Based on the published reports, the Canadian Society of Nephrology issued a set of recommendations on the management of outpatient HD services to provide guidance for dialysis unit directors, clinicians and administrators on how to limit the infection (10). It is suggested that dialysis units should implement their own screening process to detect infected individuals, instruct patients to inform the dialysis unit about symptom development before their scheduled treatment, and educate them on how to safely isolate themselves from other residents in their household. All patients should wear a mask from the moment they leave their house until they return home and perform hand hygiene upon entry to and exit from the dialysis unit. Stable HD patients with COVID-19 may continue their treatment in an outpatient dialysis unit, but should be separated from other patients using droplet/contact precautions during dialysis treatment, transported in a private vehicle without other patients, escorted individually from the entrance of the building to dialysis unit, and assessed at each treatment (10, 11). Visits to patients should be completely restricted during the outbreaks. Local infection prevention and control team should be notified of patients with probable and confirmed COVID-19 to ensure contact tracing for all staff and patients. In case of shortage of isolation rooms, confirmed COVID-19 patients can be cohorted on a separate shift (10).

Nevertheless, ideal infection prevention and control measures may be difficult to implement in crowded HD units. Furthermore, type of facilities and their organization may differ substantially. Only 60% of HD units in Quebec have the capacity to distance dialysis stations >2 meters, 32% have the capacity to distance chairs in waiting rooms >2 meters, 70% have no negative-pressure isolation rooms, while 8% have no isolation rooms whatsoever. Still, even with these restrictions, 85% of units were able to successfully implement the recommended measures and no interpersonal transmission within the dialysis unit was reported during the first wave of infection in Quebec. Experiences from other HD centers may also be used as valuable tools to adapt local protocols (12).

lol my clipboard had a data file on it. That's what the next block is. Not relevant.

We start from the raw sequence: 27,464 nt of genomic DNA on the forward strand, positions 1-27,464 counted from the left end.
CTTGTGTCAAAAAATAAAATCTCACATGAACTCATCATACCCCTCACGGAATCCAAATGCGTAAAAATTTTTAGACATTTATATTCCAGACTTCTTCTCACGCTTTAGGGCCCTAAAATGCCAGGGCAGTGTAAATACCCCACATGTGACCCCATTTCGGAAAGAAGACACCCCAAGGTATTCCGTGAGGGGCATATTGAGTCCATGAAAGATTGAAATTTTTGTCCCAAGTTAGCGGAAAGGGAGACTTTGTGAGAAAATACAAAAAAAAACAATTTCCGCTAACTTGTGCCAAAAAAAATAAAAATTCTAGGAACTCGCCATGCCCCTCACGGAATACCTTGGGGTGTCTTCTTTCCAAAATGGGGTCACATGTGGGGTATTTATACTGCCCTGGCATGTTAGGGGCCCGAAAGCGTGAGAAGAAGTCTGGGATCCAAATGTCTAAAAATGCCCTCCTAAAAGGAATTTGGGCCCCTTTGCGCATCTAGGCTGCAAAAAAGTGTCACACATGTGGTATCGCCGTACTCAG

1. Guan WJ, Ni ZY, Hu Y; China Medical Treatment Expert Group for Covid-19. Clinical Characteristics of Coronavirus Disease 2019 in China. N Engl J Med. 2020;382(18):1708-1720. DOI: 1056/NEJMoa2002032

2. Ronco C, Navalesi P, Vincent JL. Coronavirus epidemic: preparing for extracorporeal organ support in intensive care. Lancet Respir Med. 2020;8(3):240-241. DOI: 1016/S2213-2600(20)30060-6

3. Ronco C, Reis T, De Rosa S. Coronavirus epidemic and extracorporeal therapies in intensive care: si vis pacem para bellum. Blood Purif 2020;49(3):255-258. DOI: 1159/000507039

4. Ronco C, Ricci Z, Husain-Syed F. From Multiple Organ Support Therapy to Extracorporeal Organ Support in Critically Ill Patients. Blood Purif. 2019;48(2):99-105. DOI: 1159/000490694

5. Fanelli V, Fiorentino M, Cantaluppi V, Gesualdo L, Stallone G, Ronco C, Castellano G. Acute kidney injury in SARS-CoV-2 infected patients. Crit Care. 2020;24(1):155. DOI: 1186/s13054-020-02872-z

6. Ronco C, Reis T, Husain-Syed F. Management of acute kidney injury in patients with COVID-19. Lancet Respir Med. 2020;8(7):738-742. DOI: 1016/S2213-2600(20)30229-0

7. Ronco C, Reis T. Kidney involvement in COVID-19 and rationale for extracorporeal therapies. Nat Rev Nephrol. 2020;16(6):308-310. DOI: 1038/s41581-020-0284-7

8. Nadim MK, Forni LG, Mehta RL, Connor MJ Jr, Liu KD, Ostermann M, Rimmelé T, Zarbock A, Bell S, Bihorac A, Cantaluppi V, Hoste E, Husain-Syed F, Germain MJ, Goldstein SL, Gupta S, Joannidis M, Kashani K, Koyner JL, Legrand M, Lumlertgul N, Mohan S, Pannu N, Peng Z, Perez-Fernandez XL, Pickkers P, Prowle J, Reis T, Srisawat N, Tolwani A, Vijayan A, Villa G, Yang L, Ronco C, Kellum JA. COVID-19-associated acute kidney injury: consensus report of the 25th Acute Disease Quality Initiative (ADQI) Workgroup. Nat Rev Nephrol. 2020;16(12):747-764. DOI: 1038/s41581-020-00356-5

9. Ronco C, Bagshaw SM, Bellomo R, Clark WR, Husain-Syed F, Kellum JA, Ricci Z, Rimmelé T, Reis T, Ostermann M. Extracorporeal Blood Purification and Organ Support in the Critically Ill Patient during COVID-19 Pandemic: Expert Review and Recommendation. Blood Purif. 2021;50(1):17-27. DOI: 1159/000508125

10. Suri RS, Antonsen JE, Banks CA, Clark DA, Davison SN, Frenette CH, Kappel JE, MacRae JM, Mac-Way F, Mathew A, Moist LM, Qirjazi E, Tennankore KK, Vorster H. Management of Outpatient Hemodialysis During the COVID-19 Pandemic: Recommendations From the Canadian Society of Nephrology COVID-19 Rapid Response Team. Can J Kidney Health Dis. 2020;7:2054358120938564. DOI: 1177/2054358120938564

11. Rincón A, Moreso F, López-Herradón A, Fernández-Robres MA, Cidraque I, Nin J, Méndez O, López M, Pájaro C, Satorra À, Stuard S, Ramos R. The keys to control a COVID-19 outbreak in a haemodialysis unit. Clin Kidney J. 2020;13(4):542-549. DOI: 1093/ckj/sfaa119

12. Yau K, Muller MP, Lin M, Siddiqui N, Neskovic S, Shokar G, Fattouh R, Matukas LM, Beaubien-Souligny W, Thomas A, Weinstein JJ, Zaltzman J, Wald R. COVID-19 Outbreak in an Urban Hemodialysis Unit. Am J Kidney Dis. 2020;76(5):690-695. DOI: 1053/j.ajkd.2020.07.001